This morning I opened my email to a notice from the DOE that my grad student loans, ALL of them, are going into repayment in TWO WEEKS. So instead of editing that past due book review on my break at the Day Job, I spent my time requesting the 17 different pieces of paper needed to remind the DOE that I am still enrolled in a University graduate program & still in a state of deferment. Said book review will somehow get written tonight and then on to the next one. Book reviews are an interesting form of writing. I have a good, kind editor who generally allows me to say what I want to say within the assigned word count. I find this short form of writing to be particularly helpful in reminding me how to write succinctly, critically, and with a degree of passion not generally allowed in my more “academic” work. I also get to (mostly) write about books I want to write about. I don’t end up loving all of them but when I don’t love a book, the review is also a great exercise in figuring out why: is it a craft issue? language choices? poorly executed themes? or do I just disagree with what’s being said? It’s also really nice to get paid for writing. Yesterday I walked to my bank and deposited THREE checks for reviews I’ve written. Small amounts of money in NYC terms but still, getting PAID for writing in a world that does not like to pay writers. And this leads me to what I’m calling the “dissertation prospectus blues.” I’m spending this semester of grad school supposedly putting together a formal prospectus (or proposal) for my dissertation. I’ve written one already – a sort of quick pass with an extended bibliography. It was good enough to get me accepted into the “Early Career (writing) Workshop” at The Center for Women’s History @ the New York Historical Society but I don’t even know if I want to stick with my topic (loosely based around female/gender identity, punk rock, Kathy Acker, and the EV in the 1980s/1990s). Can I really do a dissertation on women in punk? Should I? And of course, in tandem with these dissertation prospectus blues are my always ambivalent feelings at the end of another summer. A summer wherein I wrote very little beyond book reviews. A summer where I spent more time at a desk than in the ocean. A summer where I questioned every day this idea of being a writer, of the worth of writing, of whether or not I should finish my Ph.D. and what it would mean if I didn’t. This weekend I’ll spend with friends, seeking the sun, and somehow, finishing at least one book review. Because that is writing I can do right now & it’s writing that will eventually bring in some money, unlike the dissertation or the Ph.D. which seems only to create more debt & get in the way of the REAL writing I want to do.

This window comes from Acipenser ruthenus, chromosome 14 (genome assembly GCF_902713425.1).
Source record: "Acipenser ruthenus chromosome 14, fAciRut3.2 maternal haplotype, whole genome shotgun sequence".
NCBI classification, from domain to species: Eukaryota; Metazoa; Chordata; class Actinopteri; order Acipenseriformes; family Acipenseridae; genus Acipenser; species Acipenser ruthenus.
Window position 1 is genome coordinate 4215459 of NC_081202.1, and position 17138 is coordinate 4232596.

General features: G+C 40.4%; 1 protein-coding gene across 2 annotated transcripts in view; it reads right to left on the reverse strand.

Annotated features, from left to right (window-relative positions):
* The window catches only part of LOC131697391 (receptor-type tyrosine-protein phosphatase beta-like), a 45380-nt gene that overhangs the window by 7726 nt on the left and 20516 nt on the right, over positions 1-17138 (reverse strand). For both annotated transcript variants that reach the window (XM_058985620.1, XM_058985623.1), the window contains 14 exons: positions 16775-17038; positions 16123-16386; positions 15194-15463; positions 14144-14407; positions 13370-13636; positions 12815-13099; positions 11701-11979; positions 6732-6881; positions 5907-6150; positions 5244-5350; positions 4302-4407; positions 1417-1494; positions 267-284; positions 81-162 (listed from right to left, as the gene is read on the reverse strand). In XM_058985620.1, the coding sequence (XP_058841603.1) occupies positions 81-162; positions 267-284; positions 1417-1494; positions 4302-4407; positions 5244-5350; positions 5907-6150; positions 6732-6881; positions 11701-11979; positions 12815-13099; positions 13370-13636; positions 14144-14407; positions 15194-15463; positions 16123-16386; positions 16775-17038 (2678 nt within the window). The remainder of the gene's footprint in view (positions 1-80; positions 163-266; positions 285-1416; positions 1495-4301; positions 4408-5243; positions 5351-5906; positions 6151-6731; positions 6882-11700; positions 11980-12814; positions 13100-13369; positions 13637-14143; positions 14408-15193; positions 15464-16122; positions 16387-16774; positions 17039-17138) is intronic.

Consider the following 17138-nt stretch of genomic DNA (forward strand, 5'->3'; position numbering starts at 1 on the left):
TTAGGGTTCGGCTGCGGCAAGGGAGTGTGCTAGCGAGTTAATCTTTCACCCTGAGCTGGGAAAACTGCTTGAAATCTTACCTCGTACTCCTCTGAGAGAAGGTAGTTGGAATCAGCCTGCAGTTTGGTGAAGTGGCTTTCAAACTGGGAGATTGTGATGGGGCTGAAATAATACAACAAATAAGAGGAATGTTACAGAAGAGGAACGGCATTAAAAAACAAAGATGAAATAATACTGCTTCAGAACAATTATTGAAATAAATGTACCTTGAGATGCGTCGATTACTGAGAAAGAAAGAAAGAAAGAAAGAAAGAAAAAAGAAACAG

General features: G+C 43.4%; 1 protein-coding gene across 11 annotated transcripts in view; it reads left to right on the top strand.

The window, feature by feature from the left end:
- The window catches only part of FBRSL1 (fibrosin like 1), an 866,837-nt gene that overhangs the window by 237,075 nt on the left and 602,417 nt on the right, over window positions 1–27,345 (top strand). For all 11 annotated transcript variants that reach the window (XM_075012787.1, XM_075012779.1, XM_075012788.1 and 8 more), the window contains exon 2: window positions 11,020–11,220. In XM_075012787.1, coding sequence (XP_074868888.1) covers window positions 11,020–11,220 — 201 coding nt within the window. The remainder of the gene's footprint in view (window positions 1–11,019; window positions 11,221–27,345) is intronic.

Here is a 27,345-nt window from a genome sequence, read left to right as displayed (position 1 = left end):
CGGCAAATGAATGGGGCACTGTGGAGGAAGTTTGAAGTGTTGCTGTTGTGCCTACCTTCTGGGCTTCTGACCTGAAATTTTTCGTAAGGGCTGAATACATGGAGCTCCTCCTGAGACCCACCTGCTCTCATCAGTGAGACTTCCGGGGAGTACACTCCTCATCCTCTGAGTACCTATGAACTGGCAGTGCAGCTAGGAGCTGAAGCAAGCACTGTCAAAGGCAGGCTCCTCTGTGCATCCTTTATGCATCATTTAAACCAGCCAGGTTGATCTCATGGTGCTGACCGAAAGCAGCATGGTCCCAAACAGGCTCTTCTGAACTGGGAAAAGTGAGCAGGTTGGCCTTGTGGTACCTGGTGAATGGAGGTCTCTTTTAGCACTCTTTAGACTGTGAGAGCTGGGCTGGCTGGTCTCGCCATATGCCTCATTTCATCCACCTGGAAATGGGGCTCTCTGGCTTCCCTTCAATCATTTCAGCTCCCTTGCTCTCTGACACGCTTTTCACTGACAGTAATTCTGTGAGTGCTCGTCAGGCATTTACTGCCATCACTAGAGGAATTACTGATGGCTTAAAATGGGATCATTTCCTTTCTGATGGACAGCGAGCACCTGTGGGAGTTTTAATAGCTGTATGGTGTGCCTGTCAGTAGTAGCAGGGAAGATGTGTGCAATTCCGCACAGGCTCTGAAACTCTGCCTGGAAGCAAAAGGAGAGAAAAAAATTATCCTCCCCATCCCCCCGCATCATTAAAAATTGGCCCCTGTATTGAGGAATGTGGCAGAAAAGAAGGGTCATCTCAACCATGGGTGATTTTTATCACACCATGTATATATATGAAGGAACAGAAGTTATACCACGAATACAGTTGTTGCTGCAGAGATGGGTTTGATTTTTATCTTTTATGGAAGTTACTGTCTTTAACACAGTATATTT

In her stunningly written memoir of grief, The Year of Magical Thinking, Joan Didion writes, “Grief, when it comes, is nothing like we expect it to be. … Grief has no distance. Grief comes in waves, paroxysms, sudden apprehensions that weaken the knees and blind the eyes and obliterate the dailiness of life.” I have not written much since my father died in January. A few book reviews, a few awkward poems, some academic essays, one very long comp exam/capstone paper. But blog entries, journal entries, and fiction have become not so much impossible but of no interest.
I’m currently in the topic/proposal/prospectus phase of a PhD dissertation. When I attempt to concentrate on this necessary work, my brain slips away, suggests TV, perhaps a walk, a dinner with a friend, Facebook. I have always been someone who makes lists, creates outlines, weekly (daily) goals, keeps working steadily. It’s how I hike, it’s how I walk, it’s how I balance a full-time job, a part-time job, have completed four Master’s degrees and am nearly ABD. I work. Every day. I write. Every day. But now, my writing is “unengaged.” This summer I took two non-credit undergrad online courses to kick my brain back into gear. I just got an A-. On an essay on “to the lighthouse.” In an undergraduate course. I could blame the rigidness of the instructor’s views on Woolf (a valid complaint). I could blame a lack of time. I could blame a lack of agreement with the instructor’s view on Woolf. But really, it’s grief.
When I think about the shape of my grief, it seems a sort of unfathomably dark space, a kind of black hole inside me. Some years back I took a writing workshop led by a particularly brilliant writer; he suggested in order to really write, we had to “go deep,” to find that “pit in your gut where bad things hide” and write from there. And so I did, I have, it’s where I go when I write fiction, when I write poems, when I write personal essays. I don’t look away but instead straight at the toughest places, those places I do not want to go. As someone who suffers from PTSD, this is not easy work; I doubt it’s easy work for any writer. But now, when I try to go there, to really write, there’s a sort of “slipping away,” a feeling of avoidance.